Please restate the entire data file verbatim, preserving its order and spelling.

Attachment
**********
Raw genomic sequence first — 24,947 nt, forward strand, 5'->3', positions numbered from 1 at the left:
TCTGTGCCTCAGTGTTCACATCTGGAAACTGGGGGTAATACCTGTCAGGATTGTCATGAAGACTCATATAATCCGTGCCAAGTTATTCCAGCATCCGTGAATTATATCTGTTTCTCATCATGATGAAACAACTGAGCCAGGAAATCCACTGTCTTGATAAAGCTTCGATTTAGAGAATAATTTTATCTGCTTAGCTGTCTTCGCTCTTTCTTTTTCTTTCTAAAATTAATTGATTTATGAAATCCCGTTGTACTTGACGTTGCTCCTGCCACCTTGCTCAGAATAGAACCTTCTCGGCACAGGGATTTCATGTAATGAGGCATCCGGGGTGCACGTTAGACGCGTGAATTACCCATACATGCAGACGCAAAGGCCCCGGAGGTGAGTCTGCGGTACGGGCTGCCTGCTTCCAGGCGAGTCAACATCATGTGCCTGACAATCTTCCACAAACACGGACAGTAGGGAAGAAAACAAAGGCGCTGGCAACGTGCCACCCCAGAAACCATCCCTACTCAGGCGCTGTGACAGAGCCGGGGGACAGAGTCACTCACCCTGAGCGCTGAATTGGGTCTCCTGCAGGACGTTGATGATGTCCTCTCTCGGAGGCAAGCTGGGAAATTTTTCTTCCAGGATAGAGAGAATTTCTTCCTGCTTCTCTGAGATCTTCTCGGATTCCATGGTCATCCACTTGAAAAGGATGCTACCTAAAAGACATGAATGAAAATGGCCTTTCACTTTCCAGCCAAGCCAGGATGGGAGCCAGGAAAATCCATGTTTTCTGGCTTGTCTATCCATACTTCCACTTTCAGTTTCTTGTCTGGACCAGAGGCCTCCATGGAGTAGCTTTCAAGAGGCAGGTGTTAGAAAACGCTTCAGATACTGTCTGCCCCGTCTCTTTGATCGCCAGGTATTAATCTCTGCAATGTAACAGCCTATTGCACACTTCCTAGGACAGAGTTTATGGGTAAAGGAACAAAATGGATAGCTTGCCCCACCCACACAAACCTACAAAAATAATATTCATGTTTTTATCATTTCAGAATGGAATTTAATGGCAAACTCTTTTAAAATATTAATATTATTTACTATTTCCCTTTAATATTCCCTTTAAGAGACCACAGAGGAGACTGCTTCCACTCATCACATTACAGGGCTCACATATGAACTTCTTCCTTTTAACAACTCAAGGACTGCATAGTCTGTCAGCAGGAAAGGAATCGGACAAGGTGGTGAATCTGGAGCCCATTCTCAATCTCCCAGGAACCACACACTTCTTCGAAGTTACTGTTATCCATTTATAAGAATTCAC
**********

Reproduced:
Raw genomic sequence first — 24,947 nt, forward strand, 5'->3', positions numbered from 1 at the left:
TCTGTGCCTCAGTGTTCACATCTGGAAACTGGGGGTAATACCTGTCAGGATTGTCATGAAGACTCATATAATCCGTGCCAAGTTATTCCAGCATCCGTGAATTATATCTGTTTCTCATCATGATGAAACAACTGAGCCAGGAAATCCACTGTCTTGATAAAGCTTCGATTTAGAGAATAATTTTATCTGCTTAGCTGTCTTCGCTCTTTCTTTTTCTTTCTAAAATTAATTGATTTATGAAATCCCGTTGTACTTGACGTTGCTCCTGCCACCTTGCTCAGAATAGAACCTTCTCGGCACAGGGATTTCATGTAATGAGGCATCCGGGGTGCACGTTAGACGCGTGAATTACCCATACATGCAGACGCAAAGGCCCCGGAGGTGAGTCTGCGGTACGGGCTGCCTGCTTCCAGGCGAGTCAACATCATGTGCCTGACAATCTTCCACAAACACGGACAGTAGGGAAGAAAACAAAGGCGCTGGCAACGTGCCACCCCAGAAACCATCCCTACTCAGGCGCTGTGACAGAGCCGGGGGACAGAGTCACTCACCCTGAGCGCTGAATTGGGTCTCCTGCAGGACGTTGATGATGTCCTCTCTCGGAGGCAAGCTGGGAAATTTTTCTTCCAGGATAGAGAGAATTTCTTCCTGCTTCTCTGAGATCTTCTCGGATTCCATGGTCATCCACTTGAAAAGGATGCTACCTAAAAGACATGAATGAAAATGGCCTTTCACTTTCCAGCCAAGCCAGGATGGGAGCCAGGAAAATCCATGTTTTCTGGCTTGTCTATCCATACTTCCACTTTCAGTTTCTTGTCTGGACCAGAGGCCTCCATGGAGTAGCTTTCAAGAGGCAGGTGTTAGAAAACGCTTCAGATACTGTCTGCCCCGTCTCTTTGATCGCCAGGTATTAATCTCTGCAATGTAACAGCCTATTGCACACTTCCTAGGACAGAGTTTATGGGTAAAGGAACAAAATGGATAGCTTGCCCCACCCACACAAACCTACAAAAATAATATTCATGTTTTTATCATTTCAGAATGGAATTTAATGGCAAACTCTTTTAAAATATTAATATTATTTACTATTTCCCTTTAATATTCCCTTTAAGAGACCACAGAGGAGACTGCTTCCACTCATCACATTACAGGGCTCACATATGAACTTCTTCCTTTTAACAACTCAAGGACTGCATAGTCTGTCAGCAGGAAAGGAATCGGACAAGGTGGTGAATCTGGAGCCCATTCTCAATCTCCCAGGAACCACACACTTCTTCGAAGTTACTGTTATCCATTTATAAGAATTCAC